Lose yourself amongst rows of food shops: butchers, bakers, fishmongers, cheesemongers and wine merchants. The scent of thyme, basil and verbena fills the air and market sellers sing out the virtues of local produce in their lilting Provençal accent.
A spectacular sight, especially viewed from Le Suquet, where you can feast your eyes on a whole lot of waterborne wealth. Quai St-Pierre dates from 1838 and accommodates old sailboats – which set out from here for the Royal Regattas in September – as well as modern speedboats.
The Palais des Festivals et des Congrès
Containing Cannes’ tourist office, this building’s history is closely linked to that of the film festival. An initial building was constructed on the Croisette to host the event in 1947 (where JW Marriott currently stands), but in the light of the increasing success of the festival and the emergence of business tourism, the decision was made in 1979 to construct a new conference centre on the site of the town casino. In total, the Palais des Festivals now boasts 44,000m² of exhibition space and 15 auditoriums. Each year it hosts over 50 international trade events and 300,000 delegates, making Cannes the second most popular business tourism destination in France.
The star-studded walkway
Film directors, actors and other international celebrities have left their handprints and signatures in the stone on the Allée des Étoiles du Cinéma, in similar style to those on Hollywood Boulevard in Los Angeles. Over 300 handprints have been made so far, to the delight of movie fans and visitors. Admire them in front of Palais des Festivals on Esplanade Pompidou.
In 1850, Cannes’ sweeping main thoroughfare bordering the sea was nothing more than a path running across sand dunes. It’s now an avenue renowned for its prestigious shops and the luxury hotels that have established Cannes' history, including the Carlton, the Martinez and the Majestic.
This former imperial royal road linking Toulon to Antibes is the ultimate shopping street! To attract English colonists many shops – such as chemists, greengrocers and tailors – adopted a Franco-English style, and today all the major international high-street names are to be found on Rue d'Antibes. You can also admire its attractive 19th-century architecture, with doors bearing the initials of their first owners, ironwork, and sculptures by Pellegrini dating from 1883 – as well as the former Cannes theatre with its facades decorated with masks.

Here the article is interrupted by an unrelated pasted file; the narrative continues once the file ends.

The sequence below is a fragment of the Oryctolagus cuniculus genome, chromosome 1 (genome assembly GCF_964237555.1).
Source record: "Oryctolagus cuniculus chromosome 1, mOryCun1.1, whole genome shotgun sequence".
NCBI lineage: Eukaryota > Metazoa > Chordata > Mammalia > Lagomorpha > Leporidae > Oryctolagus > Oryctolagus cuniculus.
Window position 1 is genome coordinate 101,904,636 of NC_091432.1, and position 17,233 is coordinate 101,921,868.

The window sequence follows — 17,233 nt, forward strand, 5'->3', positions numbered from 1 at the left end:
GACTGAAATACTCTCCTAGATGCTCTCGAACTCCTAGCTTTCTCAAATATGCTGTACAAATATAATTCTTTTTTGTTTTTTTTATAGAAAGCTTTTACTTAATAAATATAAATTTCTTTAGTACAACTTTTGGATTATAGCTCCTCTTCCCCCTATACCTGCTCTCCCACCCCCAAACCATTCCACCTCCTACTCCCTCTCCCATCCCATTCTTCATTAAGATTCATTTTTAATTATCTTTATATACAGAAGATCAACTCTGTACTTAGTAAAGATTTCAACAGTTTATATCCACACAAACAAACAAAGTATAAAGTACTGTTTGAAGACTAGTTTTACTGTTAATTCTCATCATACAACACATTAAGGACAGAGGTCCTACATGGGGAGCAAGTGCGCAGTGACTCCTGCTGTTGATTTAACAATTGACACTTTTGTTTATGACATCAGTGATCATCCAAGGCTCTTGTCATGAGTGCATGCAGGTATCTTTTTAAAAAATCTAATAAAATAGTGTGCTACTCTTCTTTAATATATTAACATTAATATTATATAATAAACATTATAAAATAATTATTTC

Located at the real heart of the Côte d’Azur between Nice and Cannes, Picasso’s favourite town of Antibes has become another popular holiday destination. Twinned with the neighbourhood of Juan-Les-Pins (hence often referred to as ‘Antibes-Juan-Les-Pins’), there are some truly luxurious properties here, both along the seafront – particularly on Cap d’Antibes, the pine-clad promontory jutting out into the sea – and in the residential areas. Throughout the year the city hosts a vibrant calendar of events, the highlight of which is the international jazz festival Jazz à Juan, held in July in a pine grove (pinède) overlooking the sea. Ray Charles and Miles Davis made their European debut here and today the festival welcomes stars such as Diana Krall and Marcus Miller.
To fully appreciate the wealth that Antibes attracts, take a walk around Port Vauban (the Mediterranean’s largest marina in terms of total boat tonnage) and out to the Quai des Milliardaires, where the world’s most luxurious private yachts are moored in all their glory. A mooring here can cost up to €1.5m and it’s always interesting to make a note of the yachts’ names to look up their owners and next destinations! Stroll around Fort Carré, which immortalises prestigious episodes in Antibes’ history, and the terrace of Bastion Saint-Jaume, from which Jaume Plensa’s 8m-high sculpture Nomade looks out to sea. Don’t miss the Musée Picasso, formerly the Château Grimaldi, built upon the foundations of the ancient Greek town of Antipolis. The château was Picasso’s studio in 1946 and now houses a fascinating collection of his paintings, drawings, lithographs and ceramics, as well as photographs of the artist.
A lovely way to see old Antibes and Juan-Les-Pins is on the Petit Train, making the most of the stops in the heart of the town – the Provençal market, Picasso Museum, Peynet Museum, Archeology Museum, Juan-Les-Pins, beaches and shops – and returning on the same ticket. You can also head out to Cap d’Antibes in an open-top bus, or discover the town on foot with a guided tour: choose from ‘Old Antibes Step by Step’ (Tuesdays at 10am in French; Thursdays at 10am in English), ‘The Painters’ Trail’ (Fridays at 10am) or ‘Juan-Les-Pins: from the Belle Époque to the Roaring Twenties’ (dates dependent on the season).